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Schools Examinations

A levels, IB and Pre-U: the key differences

A levels l Two-year course

l Assessed by: exams at the end of each year

l Up to five subjects but typically three, limiting a student’s range of study

l An A level is composed of two units, AS and A2. The AS can be studied as a separate qualification in its own right

l Retakes: possible for individual units within a subject – though there will be time limits and restrictions

l Extended project: a piece of research on a topic of the student’s choice, equivalent to half an A level and a unique opportunity to develop as an independent learner and find an academic passion. Added as a response to the IB requirements

l A levels can be taken alongside Pre-Us, as individual Pre-U topics are broadly equivalent to an A level

l Available in independent and state schools

l Recognised by universities. A-level grades translate into UCAS points: an A* is worth 140, an A 120, and so on. Normally students will be given an offer from a university along the lines of, say, 300 points, to include Chemistry, for example, at grade A, depending on the course applied for

and joining them? “I wish I knew,” says John Witheridge. “I can

only think it’s nervousness. It is a risky thing, in that when we did [the Pre-U] the first time we would have been in serious trouble had everybody done extremely badly.’’ Talk to other schools, however, and it’s clear

that reports of the A level’s imminent demise are premature. It continues to be the exam of choice for the majority of schools and for more positive reasons than plain fear of change.

Girls at Godolphin & Latymer can choose either the IB or A levels

IB l Two-year course

l Assessed by: exams at the end of the programme, plus some coursework assessed in school

l Retakes: possible on individual subjects, though tend to be rare in practice

l Ethos: to develop a broad education and well-rounded critical thinkers

l Six subjects: English (in the UK), a foreign language, a humanities, a science, maths, an arts subject or an elective, which can be a second language, humanities or science.

l Plus the “core”: 150 hours of creativity, action and service so that students gain basic appreciation of the arts and sport and experience helping the local community

l Includes a critical-thinking course l The extended essay: 4,000-word research project on a chosen topic – good preparation for university

l Available in independent and state schools

l Recognised by almost all universities. A university may ask for a specific subject score within the IB, depending on the course applied for. The IB is graded in points, which translate into UCAS points – for example, a typical IB score of 30 gives a student 392 UCAS points

New exam specifications have met with

approval: for some subjects – Walthamstow School prefers the A-level syllabus to its Pre-U alternative. There’s also praise for the EPQ – the extended essays now proving increasingly popular as a way for students to demonstrate original in-depth thinking on a topic of their choice. And the new(ish) A* has also been well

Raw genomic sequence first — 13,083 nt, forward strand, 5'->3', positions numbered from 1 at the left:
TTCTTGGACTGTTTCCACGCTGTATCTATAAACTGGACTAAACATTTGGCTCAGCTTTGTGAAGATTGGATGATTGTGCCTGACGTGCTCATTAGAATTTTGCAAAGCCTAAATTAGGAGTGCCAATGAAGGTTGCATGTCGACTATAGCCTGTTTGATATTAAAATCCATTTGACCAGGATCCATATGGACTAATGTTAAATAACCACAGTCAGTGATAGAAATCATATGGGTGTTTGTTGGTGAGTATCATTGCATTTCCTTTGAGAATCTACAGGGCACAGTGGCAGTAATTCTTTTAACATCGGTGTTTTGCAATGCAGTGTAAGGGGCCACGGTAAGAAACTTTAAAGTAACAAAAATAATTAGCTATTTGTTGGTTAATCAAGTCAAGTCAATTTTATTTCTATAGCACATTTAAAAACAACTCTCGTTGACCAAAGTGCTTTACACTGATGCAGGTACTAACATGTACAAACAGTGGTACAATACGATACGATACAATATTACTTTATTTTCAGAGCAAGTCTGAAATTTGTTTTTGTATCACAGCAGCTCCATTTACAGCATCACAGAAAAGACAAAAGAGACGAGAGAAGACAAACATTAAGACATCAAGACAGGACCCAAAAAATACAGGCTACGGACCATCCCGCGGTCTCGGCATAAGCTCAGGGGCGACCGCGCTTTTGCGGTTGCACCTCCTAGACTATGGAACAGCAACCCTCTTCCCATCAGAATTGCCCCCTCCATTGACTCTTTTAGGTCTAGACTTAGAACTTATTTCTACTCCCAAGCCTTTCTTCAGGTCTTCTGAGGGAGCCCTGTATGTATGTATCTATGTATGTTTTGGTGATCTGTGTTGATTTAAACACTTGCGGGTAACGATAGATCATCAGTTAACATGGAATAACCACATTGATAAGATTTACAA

received. “Broadly speaking, we like the A* award, and are working with exam boards to ensure that [it] really does represent ‘stretch and challenge’,” says Professor William Richardson, formerly head of the School of Education at Exeter University, now secretary to the HMC (The Headmasters’ and Headmistresses’ conference). Cautious optimism about the A level’s future – a review of the current modular structure and cutbacks on retakes are both on the horizon – could well see more schools adopt a mix-and-match approach, keeping the A level but adding either the Pre-U or IB. At Godolphin & Latymer School in West

London, for example, girls choose either the IB or A levels and do equally well with both, says Carolyn Trimming, the school’s IB co-ordinator.

18 FirstEleven Autumn 2011

Pre-U l Two-year course

l Assessed by: exams at the end of the two years

l Ethos: studying complex subjects at depth

l The full diploma includes a minimum of three principal subjects – more can be taken. No restriction on choice of subjects

l Can be broken down into separate subjects, which can be taken alongside A levels. A Pre-U principal subject is broadly equivalent to an A-level subject

l Global Perspectives and Research course must be taken to gain the full Pre-U diploma

l An Independent Research Report is part of the full diploma: a report on a topic chosen by the student, to highlight independent learning skills

l Available in independent and state schools

l Recognised by 111 universities. The Pre-U grades each carry a UCAS score; for example, a D3 is worth 130 UCAS points

It’s clear that

reports of the A level’s imminent demise are distinctly premature… it continues to be the exam of choice for many schools

“They both offer an equally good pathway to

higher education but are really quite different in their approach,” she says. And there is no right or wrong choice. What matters is that the girls have enough information to know which course will suit them best. And that’s the key, confirms Janette Wallis

from The Good Schools Guide. Take advantage of the different approaches on offer at 16 plus to find the one most suited to your child. “If there was one [type of exam] that was

the best, then all the schools would be the same and offer it. The reason they don’t is that different exams suit different people – and isn’t it great that there is some choice?”

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